BRUSSELS -- Xavier Bettel is a jaunty, sharply-dressed man with a keen sense of humor who leads one of Europe's smallest but richest countries. But on Thursday, Luxembourg’s first openly gay prime minister looked deflated and disappointed.
Not for the first time, Bettel felt compelled to speak out in public about his sexuality. This time because of a new law in Hungary that bans the sharing of content about LGBT issues with minors. Hungary says the law protects children. Critics say it links homosexuality with pedophilia.
“Being gay is not a choice. You know, I did not just wake up one day after watching some advertising or Modern Family and just become gay. That is not how life is. Life is… it is in me. It is not something I chose,” Bettel said, ahead of a European Union summit.
“Accepting yourself is already very hard, so being stigmatized is… it is very far reaching,” said Bettel, before he was due to come face to face with the driving force behind the bill, Hungarian Prime Minister Viktor Orban, around the EU’s top table in Brussels.
The parliamentary bill was signed into law on Wednesday by Hungarian President Janos Ader. Widely condemned by human rights groups, it prohibits sharing content on homosexuality or sex reassignment to people under 18 in school sex education programs, films or advertisements.
Bettel, who married his husband six years ago, believes that’s out of touch with reality.
“The most difficult thing for me was to accept myself when I realized that I was in love with this person of my sex, it was hard to say to my parents, hard to say to my family,” Bettel said. “I see how many young people kill themselves because they do not accept that.”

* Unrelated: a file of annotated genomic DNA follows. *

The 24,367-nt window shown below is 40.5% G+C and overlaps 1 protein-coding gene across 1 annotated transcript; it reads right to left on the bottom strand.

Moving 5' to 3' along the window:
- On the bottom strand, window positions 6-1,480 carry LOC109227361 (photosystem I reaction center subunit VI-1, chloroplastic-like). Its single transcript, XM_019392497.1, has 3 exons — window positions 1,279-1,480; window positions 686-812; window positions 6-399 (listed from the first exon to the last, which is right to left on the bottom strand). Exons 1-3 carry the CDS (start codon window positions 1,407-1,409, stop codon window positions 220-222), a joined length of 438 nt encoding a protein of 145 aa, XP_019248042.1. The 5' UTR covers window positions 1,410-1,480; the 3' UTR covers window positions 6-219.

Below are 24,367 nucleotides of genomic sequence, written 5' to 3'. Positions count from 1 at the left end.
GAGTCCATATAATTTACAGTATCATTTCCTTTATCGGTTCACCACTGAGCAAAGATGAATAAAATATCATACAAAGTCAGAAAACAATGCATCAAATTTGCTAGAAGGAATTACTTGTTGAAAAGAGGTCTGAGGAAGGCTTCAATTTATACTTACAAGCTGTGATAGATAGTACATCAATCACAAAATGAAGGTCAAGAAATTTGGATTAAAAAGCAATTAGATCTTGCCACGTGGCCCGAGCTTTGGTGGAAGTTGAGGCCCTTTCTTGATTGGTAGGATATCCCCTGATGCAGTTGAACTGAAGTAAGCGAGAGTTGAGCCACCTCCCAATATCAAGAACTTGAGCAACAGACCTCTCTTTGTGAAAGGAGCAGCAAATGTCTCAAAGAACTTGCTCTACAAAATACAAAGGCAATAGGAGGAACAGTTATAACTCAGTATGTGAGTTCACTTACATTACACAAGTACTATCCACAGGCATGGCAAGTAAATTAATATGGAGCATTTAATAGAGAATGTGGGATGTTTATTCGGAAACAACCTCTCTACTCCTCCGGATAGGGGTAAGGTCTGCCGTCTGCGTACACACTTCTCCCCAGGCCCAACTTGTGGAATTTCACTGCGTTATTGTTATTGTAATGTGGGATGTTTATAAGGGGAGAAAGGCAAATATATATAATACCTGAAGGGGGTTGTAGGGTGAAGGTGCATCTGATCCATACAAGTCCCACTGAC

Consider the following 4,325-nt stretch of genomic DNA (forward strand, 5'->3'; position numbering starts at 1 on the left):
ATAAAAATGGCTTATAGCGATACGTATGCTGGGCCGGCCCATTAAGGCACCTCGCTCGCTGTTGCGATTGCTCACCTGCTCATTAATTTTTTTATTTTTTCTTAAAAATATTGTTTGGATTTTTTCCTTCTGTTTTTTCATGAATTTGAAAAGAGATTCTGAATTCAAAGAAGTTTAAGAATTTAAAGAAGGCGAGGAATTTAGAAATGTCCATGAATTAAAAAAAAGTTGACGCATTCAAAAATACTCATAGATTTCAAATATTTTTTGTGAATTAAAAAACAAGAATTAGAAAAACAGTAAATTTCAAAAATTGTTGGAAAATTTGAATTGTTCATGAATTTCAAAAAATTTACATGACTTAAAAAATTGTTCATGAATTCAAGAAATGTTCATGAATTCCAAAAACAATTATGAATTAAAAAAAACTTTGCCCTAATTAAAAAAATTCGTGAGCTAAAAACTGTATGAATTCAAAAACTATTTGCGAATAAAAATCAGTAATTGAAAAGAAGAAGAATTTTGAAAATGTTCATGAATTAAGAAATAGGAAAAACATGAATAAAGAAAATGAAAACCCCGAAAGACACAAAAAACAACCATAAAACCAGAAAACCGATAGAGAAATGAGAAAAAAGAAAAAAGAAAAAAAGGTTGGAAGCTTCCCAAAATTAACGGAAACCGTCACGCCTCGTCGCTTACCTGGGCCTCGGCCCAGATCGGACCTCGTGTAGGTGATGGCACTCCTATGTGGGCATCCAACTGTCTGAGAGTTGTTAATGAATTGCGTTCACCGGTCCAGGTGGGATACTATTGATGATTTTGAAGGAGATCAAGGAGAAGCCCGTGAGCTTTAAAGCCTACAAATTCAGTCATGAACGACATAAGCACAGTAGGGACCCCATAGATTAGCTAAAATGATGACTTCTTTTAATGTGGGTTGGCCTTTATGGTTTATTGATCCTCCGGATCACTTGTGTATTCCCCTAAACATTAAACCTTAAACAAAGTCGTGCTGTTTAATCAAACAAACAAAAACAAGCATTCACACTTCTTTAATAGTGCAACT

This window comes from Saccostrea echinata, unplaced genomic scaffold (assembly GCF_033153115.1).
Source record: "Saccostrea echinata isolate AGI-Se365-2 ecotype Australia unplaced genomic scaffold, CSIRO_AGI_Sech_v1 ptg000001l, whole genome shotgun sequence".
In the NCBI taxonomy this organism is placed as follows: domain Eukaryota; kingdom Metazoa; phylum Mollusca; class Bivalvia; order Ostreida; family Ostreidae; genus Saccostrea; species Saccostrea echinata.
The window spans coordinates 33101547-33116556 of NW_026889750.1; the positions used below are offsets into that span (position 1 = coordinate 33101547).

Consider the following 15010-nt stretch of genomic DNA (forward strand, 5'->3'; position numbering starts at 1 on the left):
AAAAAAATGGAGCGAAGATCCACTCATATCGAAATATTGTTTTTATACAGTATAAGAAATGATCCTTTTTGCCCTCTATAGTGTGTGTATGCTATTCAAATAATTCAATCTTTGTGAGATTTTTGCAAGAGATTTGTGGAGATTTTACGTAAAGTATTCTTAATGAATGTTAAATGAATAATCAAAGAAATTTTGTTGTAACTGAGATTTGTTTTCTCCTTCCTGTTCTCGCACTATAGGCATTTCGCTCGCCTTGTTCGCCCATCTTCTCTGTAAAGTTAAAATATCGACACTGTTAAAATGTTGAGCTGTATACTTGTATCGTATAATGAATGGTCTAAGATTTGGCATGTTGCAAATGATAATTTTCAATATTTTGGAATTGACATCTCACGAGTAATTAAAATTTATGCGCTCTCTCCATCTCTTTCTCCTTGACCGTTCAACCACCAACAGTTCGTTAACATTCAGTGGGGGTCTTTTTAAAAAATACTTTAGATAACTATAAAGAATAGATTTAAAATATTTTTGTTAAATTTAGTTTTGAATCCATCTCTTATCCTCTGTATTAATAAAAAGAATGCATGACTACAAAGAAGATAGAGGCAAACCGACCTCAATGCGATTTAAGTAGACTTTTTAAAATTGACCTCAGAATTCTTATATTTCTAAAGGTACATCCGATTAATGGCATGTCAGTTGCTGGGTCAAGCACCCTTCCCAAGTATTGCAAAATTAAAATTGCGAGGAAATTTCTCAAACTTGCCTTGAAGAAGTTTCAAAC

Bettel complained bitterly about the mixing of “pedophilia, of homosexuality, of pornography.”
“I was young, I was a homosexual. I am a homosexual. I am not so young now, but I do not consider myself to be a danger,” the 48-year-old former TV talk-show host told reporters.
“To be nationally blamed, to be considered as not normal, to be considered as a danger for young people it is … it is not realizing that being gay is not a choice. But being intolerant is a choice and I will stay intolerant to intolerance, and this will be today my fight,” Bettel said.
Arriving at the summit, Orban ruled out withdrawing the law. He said it had already been “published” and defended himself as a champion of gay rights.
“I (was) a freedom fighter in the Communist regime. Homosexuality was punished and I fought for their freedom and their rights. I am defending the rights of homosexual guys. But this law is not about them, it’s about the rights of the kids and the parents,” Orban said.
“Things need to be said. I used to have respect for Mr Orban,” Bettel said. He said that joining the EU is not a one-way street. “Europe is not just about laws and subsidies, it’s also about rights and obligations.”
It’s not the first time Luxembourg’s premier has taken a stand. At an EU-Arab League summit in Egypt in 2019, Bettel told Arab leaders that he was married to a man and would probably face capital punishment in many of their countries.
“Saying nothing was not an option for me,” Bettel wrote later in a tweet.
Sylvain Plazy in Brussels contributed to this report.